So – whilst a number of charities will get a £3,000 boost from this, it’s worth noting that it won’t help:
charities which don’t occupy business premises at all – for example charities run entirely from trustees’
charities which occupy premises that are wholly exempt from business rates – this includes places of worship and church halls, it also includes buildings used for training or welfare of disabled people (though if only part of your charity’s work fits into one of these categories, there could be a case for giving up the exemption and paying business rates as normal – though bear in mind the £3,000 grant is only promised for one year)
charities which do not occupy premises in their own right but which simply sub-let from another organisation where any rates are included as part of the rent (this includes most cases of serviced offices, desk rental arrangements, occasional room rentals, etc). However, if your landlord will get the benefit of extra rate relief or the £3,000 grant you could try suggesting to them that they should pass a share of this on in the form of a reduced rent!
The Fraud Advisory Panel and the Charity Commission have collaborated in creating a set of support materials for tackling charity fraud.
You can find more information here.
It is closely edited to express ideas in a small number of simple words. It also uses specific imagery to compliment the text.
The Fundraising Regulator has expressed concern over how charities report fundraising.
The Charities Act 2016 requires charities to include a statement on fundraising in their annual report and lists what types of information the statement should include
The report focused on charities that spent £100,000 or more on fundraising but it is always worth ensuring that smaller charities are compliant with the same expectations, as scrutiny frequently widens its concern.
You can find guidance here.
The NCVO have recently released a report reviewing the sector’s operating environment which looks at the trends set to impact voluntary organisations in the future. The report is broken down into four areas: political, economic, social and technological. It includes some key insights into the future of the sector and offers some challenging questions for charity Trustees and Management to consider as part of their short- and long-term strategy planning. Trustees and Management should be encouraged to read this report and consider how the topics discussed may present challenges and opportunities for their charity. The Road Ahead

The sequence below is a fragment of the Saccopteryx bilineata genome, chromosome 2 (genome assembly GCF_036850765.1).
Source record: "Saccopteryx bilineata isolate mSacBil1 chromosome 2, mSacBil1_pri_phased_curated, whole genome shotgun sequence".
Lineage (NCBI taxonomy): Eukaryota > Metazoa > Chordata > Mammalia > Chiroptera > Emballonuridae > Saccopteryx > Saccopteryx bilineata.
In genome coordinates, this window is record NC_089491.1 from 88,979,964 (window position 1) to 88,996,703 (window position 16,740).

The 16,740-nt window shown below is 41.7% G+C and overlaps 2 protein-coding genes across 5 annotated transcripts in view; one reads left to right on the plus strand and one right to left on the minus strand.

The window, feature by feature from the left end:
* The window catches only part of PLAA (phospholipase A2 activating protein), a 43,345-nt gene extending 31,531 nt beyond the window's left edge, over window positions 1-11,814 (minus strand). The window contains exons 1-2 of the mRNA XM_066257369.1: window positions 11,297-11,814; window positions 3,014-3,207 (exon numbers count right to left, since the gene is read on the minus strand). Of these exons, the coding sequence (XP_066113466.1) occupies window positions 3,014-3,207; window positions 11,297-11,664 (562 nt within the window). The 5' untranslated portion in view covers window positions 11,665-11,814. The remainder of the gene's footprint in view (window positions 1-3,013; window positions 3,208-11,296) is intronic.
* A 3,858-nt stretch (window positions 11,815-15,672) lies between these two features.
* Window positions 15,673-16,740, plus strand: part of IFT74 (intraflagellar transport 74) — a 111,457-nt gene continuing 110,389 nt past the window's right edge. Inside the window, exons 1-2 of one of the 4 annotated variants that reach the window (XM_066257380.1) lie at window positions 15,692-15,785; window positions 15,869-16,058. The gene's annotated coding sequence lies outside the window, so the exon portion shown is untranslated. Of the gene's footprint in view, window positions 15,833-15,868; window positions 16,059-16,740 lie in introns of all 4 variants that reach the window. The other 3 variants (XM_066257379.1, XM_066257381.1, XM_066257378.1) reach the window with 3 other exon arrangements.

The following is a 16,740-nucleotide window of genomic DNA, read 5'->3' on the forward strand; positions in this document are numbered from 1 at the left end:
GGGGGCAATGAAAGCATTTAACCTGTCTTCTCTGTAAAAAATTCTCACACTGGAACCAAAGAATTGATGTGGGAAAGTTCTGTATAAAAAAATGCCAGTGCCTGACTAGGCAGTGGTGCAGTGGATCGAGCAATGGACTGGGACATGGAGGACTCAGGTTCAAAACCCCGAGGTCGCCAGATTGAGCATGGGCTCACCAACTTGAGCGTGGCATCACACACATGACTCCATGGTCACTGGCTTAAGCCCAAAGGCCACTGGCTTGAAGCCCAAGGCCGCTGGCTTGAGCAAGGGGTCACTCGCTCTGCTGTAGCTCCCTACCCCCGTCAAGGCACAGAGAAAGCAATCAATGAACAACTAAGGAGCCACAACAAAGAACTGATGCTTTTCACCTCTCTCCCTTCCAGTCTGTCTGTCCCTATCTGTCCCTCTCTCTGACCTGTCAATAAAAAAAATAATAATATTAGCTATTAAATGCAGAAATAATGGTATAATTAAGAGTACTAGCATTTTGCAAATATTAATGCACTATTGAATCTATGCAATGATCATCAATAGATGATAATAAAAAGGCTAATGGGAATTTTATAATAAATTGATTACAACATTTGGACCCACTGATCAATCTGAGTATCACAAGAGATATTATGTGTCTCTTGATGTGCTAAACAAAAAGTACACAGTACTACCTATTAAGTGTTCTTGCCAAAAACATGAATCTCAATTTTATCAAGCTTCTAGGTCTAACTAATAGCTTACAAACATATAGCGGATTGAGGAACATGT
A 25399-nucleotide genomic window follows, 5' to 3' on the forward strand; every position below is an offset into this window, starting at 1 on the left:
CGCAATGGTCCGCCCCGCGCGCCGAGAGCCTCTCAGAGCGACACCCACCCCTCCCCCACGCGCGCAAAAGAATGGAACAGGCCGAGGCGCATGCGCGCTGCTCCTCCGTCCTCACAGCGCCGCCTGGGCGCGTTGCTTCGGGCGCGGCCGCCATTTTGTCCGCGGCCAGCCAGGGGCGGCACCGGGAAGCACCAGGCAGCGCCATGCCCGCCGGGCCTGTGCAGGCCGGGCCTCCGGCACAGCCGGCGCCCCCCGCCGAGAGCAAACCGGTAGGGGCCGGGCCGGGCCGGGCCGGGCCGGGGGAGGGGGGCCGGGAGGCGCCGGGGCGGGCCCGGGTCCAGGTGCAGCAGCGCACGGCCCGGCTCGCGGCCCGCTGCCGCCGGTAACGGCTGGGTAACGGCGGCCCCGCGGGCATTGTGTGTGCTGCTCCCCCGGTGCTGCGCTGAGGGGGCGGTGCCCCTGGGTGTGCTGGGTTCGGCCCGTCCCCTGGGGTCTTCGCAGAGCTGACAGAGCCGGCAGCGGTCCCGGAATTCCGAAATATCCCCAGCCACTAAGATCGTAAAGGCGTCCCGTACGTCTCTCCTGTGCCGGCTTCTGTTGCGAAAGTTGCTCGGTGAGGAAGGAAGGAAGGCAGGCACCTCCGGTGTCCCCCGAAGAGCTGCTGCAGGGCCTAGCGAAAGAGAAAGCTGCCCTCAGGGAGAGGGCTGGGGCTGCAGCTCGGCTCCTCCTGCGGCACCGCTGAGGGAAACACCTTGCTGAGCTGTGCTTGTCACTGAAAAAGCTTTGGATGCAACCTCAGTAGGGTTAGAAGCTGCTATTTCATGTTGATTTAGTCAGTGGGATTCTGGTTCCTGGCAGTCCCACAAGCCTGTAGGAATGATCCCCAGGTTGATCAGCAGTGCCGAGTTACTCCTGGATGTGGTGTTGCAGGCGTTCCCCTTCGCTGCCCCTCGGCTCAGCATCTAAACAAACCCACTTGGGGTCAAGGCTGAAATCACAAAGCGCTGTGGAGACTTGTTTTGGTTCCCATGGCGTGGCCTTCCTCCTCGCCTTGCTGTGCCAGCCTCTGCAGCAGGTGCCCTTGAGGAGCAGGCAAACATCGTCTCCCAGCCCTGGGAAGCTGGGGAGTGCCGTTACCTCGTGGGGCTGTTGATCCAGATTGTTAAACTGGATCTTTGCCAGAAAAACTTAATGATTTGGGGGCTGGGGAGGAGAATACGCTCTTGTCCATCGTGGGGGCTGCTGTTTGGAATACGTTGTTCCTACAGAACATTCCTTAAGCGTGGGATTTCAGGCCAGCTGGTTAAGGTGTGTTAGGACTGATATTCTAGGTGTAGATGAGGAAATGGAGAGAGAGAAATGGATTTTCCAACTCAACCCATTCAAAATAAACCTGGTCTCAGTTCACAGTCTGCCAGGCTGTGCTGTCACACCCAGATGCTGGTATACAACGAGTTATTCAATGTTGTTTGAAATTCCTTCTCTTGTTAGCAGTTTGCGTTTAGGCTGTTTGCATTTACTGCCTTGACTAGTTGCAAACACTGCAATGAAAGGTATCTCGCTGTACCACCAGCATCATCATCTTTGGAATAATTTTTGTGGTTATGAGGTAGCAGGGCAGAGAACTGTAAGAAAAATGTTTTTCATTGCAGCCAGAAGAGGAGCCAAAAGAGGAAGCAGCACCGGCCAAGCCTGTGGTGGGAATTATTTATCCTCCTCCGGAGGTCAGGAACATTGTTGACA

ACIE has a twitter feed: https://twitter.com/ACIEuk or @ACIEuk
We post links to articles, and retweet things of interest. Please follow!
You can find the list of events, and booking details for CPD training and for the two annual conferences here.
Jennifer Adams investigates the increasing importance HMRC is placing on agents' tax return preparation processes and considers how agents can reduce the risk of being blamed.
14th January 2020
JANUARY 8, 2020 / ANDREWPURKIS
The Charity Commission’s board has appointed itself ‘representatives of the public’ – but the members are hardly representative of modern Britain. The Chair, a former Conservative Leader of the House of Lords, repeatedly leans on commissioned research carried out by Populus about public trust in charities to bolster her argument about the Commission’s role. Yet her sweeping generalisations about what “the public” (as if it were a monolith) expects of “charities” (as if they were not endlessly diverse) have become detached from the reality of this relatively thin research base.
The Association of Charity Independent Examiners
Registered Company Limited by Guarantee 7461134Registered in England at1st Floor, Block C, The Wharf, Manchester Road Burnley BB11 1JG
Registered Charity in England & Wales No: 1139609
Registered Charity in Scotland No: SC039066
Telephone: 0131 659 9751 or 07899 891616 Email: email@example.com
Address: 19 Windsor Place Edinburgh EH15 2AJ